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Home » 8. Schools, Groups, and Personalities » Personalities
Yoshida Kanemigi
(1516-1573)
Head of Yoshida Shintō in Japan's period of warring states (sengoku, ca. 1457-1568). Born on the twentieth day of the fourth month (May 21), 1516, as the second son of Kiyohara Nobukata (who was the third son of Yoshida Kanetomo). The Yoshida house was at that time led by Kanemitsu (son of Kanetomo's eldest son Kanemune), but Kanemitsu absconded in 1525 after setting his house on fire, the upshot of a fierce dispute on the right of transmission with his uncle Hirano Kanenaga (Kanetomo's second son). As a result, Kanemigi was made head of the Yoshida House at the age of only nine years.
        In his later career at court, he reached the ceremonial posts of Imperial Chamberlain (jijū), Senior Assistant Director of Divinities (jingi taifu), and Head of the Right Middle Palace Guard (uyōe no kami). Taking over the Yoshida Shintō tradition as it existed since Kanetomo, Kanemigi performed rites at the imperial palace, at the Yoshida Shrine (today's Yoshida Jinja), and at the Yoshida Saijōsho, and he also had the right to distribute rank certificates (sōgen senji, lit., imperial decrees of Sōgen Shinto), and licenses pertaining to ceremonial matters (shintō saikyojō) to local shrines.
        At the same time, he tried to restore the family's library, which had been lost in the course of Kanemitsu's abscondence, and devoted his efforts to completing and consolidating the Yoshida interpretation of Shinto. Moreover, he frequently toured the provinces, where he transmitted Yoshida rituals and gave lectures to local daimyō and shrine priests, thus engaging in the dissemination of Yoshida Shintō.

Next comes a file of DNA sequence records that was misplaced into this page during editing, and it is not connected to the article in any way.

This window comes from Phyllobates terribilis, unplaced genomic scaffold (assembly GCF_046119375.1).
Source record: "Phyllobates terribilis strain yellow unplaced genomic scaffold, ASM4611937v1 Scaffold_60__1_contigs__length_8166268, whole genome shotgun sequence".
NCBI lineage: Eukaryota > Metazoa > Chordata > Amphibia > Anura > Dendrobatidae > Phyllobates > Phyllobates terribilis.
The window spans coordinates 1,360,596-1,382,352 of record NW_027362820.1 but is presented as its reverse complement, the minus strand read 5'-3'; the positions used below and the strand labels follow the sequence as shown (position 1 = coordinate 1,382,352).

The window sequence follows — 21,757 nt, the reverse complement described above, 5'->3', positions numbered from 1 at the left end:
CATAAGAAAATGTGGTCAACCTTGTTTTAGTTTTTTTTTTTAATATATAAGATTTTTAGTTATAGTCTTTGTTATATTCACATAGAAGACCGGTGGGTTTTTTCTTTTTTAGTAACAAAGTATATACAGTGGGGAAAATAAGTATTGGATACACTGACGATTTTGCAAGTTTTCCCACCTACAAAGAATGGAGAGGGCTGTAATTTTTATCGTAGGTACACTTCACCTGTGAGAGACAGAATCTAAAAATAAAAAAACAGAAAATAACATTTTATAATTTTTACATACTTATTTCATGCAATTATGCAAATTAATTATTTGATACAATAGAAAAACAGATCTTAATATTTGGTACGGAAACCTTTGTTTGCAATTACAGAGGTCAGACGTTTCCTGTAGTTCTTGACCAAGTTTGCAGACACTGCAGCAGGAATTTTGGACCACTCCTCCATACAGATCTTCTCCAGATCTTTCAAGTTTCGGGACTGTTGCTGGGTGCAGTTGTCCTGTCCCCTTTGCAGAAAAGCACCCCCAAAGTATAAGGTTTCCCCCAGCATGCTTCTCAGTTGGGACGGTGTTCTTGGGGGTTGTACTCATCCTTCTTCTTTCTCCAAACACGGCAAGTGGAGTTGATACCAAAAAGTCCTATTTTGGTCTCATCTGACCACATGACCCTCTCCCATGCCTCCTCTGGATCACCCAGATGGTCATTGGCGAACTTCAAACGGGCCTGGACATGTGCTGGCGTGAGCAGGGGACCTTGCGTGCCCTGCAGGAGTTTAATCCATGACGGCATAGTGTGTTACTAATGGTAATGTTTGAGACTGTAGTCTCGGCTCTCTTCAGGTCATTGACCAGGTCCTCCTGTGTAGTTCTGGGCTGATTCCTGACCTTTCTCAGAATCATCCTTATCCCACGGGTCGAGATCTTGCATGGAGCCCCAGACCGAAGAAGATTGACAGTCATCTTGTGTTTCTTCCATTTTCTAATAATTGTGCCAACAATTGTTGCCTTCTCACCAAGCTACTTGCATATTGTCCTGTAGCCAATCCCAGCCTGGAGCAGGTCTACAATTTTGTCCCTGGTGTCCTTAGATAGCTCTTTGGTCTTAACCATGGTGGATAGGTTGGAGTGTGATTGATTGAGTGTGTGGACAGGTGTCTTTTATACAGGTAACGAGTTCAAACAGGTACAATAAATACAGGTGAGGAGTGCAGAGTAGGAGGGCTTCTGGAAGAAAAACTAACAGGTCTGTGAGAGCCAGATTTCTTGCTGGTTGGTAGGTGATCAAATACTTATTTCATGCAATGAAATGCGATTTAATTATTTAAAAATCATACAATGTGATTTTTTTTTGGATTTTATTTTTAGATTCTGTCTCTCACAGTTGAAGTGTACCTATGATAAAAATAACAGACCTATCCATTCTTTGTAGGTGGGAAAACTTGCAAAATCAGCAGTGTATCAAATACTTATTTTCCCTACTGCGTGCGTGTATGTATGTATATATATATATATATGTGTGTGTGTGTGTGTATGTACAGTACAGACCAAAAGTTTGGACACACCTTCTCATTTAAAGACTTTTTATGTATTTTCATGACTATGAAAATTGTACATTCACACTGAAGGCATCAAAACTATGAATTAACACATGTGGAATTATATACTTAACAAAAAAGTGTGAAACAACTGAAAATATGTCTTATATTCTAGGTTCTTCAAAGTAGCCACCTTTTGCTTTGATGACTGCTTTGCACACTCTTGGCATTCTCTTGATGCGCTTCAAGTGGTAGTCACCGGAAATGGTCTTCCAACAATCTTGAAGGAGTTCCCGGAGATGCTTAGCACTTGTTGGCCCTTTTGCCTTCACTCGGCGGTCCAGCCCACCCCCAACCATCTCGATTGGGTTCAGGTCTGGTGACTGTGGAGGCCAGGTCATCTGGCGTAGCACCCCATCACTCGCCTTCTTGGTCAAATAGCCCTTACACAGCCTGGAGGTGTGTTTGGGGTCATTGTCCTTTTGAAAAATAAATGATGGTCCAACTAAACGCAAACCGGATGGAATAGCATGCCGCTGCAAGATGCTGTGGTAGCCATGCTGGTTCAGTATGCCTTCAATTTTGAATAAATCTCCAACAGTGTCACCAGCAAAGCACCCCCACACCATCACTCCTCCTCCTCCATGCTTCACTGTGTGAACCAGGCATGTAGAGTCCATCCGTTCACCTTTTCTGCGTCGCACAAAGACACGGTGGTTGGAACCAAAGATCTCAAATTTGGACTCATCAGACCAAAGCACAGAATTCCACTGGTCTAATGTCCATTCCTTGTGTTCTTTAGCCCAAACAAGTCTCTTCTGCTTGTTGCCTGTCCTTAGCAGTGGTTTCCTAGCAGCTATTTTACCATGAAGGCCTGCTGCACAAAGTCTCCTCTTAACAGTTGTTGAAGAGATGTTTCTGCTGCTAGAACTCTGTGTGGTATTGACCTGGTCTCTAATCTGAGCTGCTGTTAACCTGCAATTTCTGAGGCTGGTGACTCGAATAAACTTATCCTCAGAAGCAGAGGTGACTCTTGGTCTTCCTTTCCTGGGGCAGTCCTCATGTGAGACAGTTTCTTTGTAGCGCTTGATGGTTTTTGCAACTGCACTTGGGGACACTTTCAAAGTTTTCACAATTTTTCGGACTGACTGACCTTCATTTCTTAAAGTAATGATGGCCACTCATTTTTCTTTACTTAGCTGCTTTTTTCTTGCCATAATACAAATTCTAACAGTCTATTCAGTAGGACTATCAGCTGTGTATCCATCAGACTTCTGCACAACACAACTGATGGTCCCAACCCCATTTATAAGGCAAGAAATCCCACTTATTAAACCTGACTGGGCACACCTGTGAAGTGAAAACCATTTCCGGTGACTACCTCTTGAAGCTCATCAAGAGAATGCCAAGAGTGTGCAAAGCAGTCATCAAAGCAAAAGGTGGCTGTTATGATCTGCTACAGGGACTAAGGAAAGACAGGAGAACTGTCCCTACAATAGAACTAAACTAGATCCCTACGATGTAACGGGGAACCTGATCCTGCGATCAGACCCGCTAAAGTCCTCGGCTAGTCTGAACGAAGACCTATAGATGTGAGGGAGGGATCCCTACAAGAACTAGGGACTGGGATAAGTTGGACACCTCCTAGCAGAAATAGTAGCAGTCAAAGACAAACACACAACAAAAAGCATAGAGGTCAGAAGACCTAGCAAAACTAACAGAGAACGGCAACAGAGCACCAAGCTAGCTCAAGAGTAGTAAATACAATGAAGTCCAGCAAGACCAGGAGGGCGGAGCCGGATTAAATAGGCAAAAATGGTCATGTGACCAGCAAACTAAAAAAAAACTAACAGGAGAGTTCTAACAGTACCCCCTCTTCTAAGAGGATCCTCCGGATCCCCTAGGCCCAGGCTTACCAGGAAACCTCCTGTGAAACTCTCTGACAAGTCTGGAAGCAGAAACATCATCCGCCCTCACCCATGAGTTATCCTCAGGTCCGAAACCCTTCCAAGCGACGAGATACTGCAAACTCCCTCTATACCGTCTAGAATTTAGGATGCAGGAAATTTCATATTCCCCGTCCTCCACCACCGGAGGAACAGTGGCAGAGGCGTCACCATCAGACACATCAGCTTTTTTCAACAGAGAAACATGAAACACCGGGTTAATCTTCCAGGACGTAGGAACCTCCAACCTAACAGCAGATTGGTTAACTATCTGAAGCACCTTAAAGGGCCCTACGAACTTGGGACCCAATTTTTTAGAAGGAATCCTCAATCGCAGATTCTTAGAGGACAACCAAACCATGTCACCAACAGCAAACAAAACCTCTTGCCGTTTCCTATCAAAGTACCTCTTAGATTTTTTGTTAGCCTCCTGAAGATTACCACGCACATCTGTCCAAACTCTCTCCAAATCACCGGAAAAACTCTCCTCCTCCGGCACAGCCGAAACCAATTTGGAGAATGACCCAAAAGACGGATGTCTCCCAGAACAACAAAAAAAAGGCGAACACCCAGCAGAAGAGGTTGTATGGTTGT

From 1542-44 he was invited by the daimyō Ōuchi Yoshitaka (1507-1551) to visit Yamaguchi in western Honshū. At that time he drafted his Shintō sōjō shō (Comments on the Transmission of Shinto—now stored at the Yoshida Archives of Tenri Library) which provides a sketch of Shinto initiation rites for persons like Yoshitaka or important shrine priests, thus providing an invaluable source of information on the state of Yoshida Shintō activities in the sengoku period. Yoshida Kanemigi died on the tenth day of the first month (February 12), 1573, at the age of fifty-seven.

—Itō Satoshi
"Establishment of a National Learning Institute for the Dissemination of Research on Shinto and Japanese Culture"
4-10-28 Higashi, Shibuya-ku, Tokyo, 150-8440, Japan
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